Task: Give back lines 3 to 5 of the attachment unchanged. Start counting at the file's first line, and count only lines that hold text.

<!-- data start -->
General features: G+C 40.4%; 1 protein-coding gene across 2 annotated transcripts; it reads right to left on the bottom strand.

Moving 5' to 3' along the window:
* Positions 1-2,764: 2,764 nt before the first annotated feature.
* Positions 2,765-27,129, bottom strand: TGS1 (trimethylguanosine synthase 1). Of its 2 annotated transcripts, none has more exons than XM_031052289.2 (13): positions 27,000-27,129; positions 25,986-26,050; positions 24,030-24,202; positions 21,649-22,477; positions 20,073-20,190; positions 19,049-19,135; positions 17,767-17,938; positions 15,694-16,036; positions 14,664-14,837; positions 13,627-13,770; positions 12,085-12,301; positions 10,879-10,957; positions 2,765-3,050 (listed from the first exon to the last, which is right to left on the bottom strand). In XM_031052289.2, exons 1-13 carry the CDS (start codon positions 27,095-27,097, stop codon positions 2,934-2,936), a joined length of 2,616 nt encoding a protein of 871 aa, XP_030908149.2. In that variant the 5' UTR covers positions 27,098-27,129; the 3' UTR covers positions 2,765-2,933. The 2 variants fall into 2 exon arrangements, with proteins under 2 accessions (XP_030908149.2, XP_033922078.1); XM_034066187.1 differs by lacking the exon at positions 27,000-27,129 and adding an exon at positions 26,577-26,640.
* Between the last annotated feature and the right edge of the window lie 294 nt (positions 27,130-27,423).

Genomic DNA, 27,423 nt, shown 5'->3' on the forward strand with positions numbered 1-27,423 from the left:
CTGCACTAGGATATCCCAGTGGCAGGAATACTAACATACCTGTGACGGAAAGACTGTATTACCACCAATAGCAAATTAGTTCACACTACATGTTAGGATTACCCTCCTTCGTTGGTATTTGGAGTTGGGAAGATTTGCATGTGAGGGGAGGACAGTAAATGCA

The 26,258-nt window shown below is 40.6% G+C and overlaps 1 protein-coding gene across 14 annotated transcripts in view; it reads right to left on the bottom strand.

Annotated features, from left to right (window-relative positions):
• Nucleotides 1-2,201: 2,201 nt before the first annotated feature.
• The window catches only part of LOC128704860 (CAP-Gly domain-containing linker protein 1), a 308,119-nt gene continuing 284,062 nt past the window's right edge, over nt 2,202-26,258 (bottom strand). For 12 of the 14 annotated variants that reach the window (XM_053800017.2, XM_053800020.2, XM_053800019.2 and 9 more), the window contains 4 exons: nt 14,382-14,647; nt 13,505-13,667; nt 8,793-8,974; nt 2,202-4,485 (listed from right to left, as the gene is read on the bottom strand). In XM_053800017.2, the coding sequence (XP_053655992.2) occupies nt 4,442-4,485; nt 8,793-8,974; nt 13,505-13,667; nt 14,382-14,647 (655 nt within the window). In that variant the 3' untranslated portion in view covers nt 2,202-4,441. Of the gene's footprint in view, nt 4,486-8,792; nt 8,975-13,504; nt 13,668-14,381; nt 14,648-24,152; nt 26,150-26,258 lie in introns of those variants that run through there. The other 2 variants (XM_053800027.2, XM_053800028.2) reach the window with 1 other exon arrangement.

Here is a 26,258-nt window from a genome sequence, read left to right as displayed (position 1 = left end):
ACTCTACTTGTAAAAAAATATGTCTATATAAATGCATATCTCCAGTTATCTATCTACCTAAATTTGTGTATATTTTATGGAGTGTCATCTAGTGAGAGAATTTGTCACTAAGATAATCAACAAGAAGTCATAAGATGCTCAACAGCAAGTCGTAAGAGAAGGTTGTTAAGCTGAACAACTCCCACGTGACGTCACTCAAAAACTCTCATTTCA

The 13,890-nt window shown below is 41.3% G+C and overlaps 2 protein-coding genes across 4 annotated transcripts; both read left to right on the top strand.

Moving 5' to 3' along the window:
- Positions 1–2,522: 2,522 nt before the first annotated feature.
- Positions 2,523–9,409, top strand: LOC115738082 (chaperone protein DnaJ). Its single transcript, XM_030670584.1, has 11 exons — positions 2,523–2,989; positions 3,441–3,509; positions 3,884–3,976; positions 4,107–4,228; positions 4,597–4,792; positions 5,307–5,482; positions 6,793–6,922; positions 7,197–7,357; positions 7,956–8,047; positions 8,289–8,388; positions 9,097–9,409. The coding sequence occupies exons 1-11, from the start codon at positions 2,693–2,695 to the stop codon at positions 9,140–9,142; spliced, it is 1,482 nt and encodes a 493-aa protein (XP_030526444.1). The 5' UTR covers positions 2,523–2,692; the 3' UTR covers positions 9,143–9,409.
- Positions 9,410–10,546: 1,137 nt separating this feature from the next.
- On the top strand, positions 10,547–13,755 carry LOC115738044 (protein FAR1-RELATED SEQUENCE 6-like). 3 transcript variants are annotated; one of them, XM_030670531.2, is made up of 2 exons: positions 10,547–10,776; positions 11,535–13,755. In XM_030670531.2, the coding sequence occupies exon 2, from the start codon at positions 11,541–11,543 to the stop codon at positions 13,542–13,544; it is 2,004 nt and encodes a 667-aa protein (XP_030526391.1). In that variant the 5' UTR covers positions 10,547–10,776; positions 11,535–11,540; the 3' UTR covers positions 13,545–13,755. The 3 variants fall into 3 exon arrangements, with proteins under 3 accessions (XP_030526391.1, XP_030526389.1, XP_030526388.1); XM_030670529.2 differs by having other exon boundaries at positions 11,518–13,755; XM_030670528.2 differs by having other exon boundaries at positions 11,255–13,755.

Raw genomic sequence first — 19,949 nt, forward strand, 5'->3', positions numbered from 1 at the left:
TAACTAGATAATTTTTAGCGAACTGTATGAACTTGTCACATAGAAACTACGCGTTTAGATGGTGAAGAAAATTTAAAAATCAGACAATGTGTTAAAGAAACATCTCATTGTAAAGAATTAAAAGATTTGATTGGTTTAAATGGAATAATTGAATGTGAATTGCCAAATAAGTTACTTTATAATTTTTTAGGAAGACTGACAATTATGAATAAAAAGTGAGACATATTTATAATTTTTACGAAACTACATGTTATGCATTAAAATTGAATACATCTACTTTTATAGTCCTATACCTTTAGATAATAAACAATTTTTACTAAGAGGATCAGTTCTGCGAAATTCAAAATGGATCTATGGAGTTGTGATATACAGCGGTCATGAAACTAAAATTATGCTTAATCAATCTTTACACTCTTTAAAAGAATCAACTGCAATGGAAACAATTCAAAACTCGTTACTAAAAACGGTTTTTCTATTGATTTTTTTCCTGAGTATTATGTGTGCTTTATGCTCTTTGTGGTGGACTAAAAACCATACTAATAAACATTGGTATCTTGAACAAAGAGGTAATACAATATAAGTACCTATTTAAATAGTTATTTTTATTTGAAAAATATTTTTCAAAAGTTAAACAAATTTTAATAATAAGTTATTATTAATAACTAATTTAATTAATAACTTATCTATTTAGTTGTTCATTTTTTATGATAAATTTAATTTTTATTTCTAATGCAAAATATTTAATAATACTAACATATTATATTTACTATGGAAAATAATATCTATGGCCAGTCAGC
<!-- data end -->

* Positions 1-2,764: 2,764 nt before the first annotated feature.
* Positions 2,765-27,129, bottom strand: TGS1 (trimethylguanosine synthase 1). Of its 2 annotated transcripts, none has more exons than XM_031052289.2 (13): positions 27,000-27,129; positions 25,986-26,050; positions 24,030-24,202; positions 21,649-22,477; positions 20,073-20,190; positions 19,049-19,135; positions 17,767-17,938; positions 15,694-16,036; positions 14,664-14,837; positions 13,627-13,770; positions 12,085-12,301; positions 10,879-10,957; positions 2,765-3,050 (listed from the first exon to the last, which is right to left on the bottom strand). In XM_031052289.2, exons 1-13 carry the CDS (start codon positions 27,095-27,097, stop codon positions 2,934-2,936), a joined length of 2,616 nt encoding a protein of 871 aa, XP_030908149.2. In that variant the 5' UTR covers positions 27,098-27,129; the 3' UTR covers positions 2,765-2,933. The 2 variants fall into 2 exon arrangements, with proteins under 2 accessions (XP_030908149.2, XP_033922078.1); XM_034066187.1 differs by lacking the exon at positions 27,000-27,129 and adding an exon at positions 26,577-26,640.
* Between the last annotated feature and the right edge of the window lie 294 nt (positions 27,130-27,423).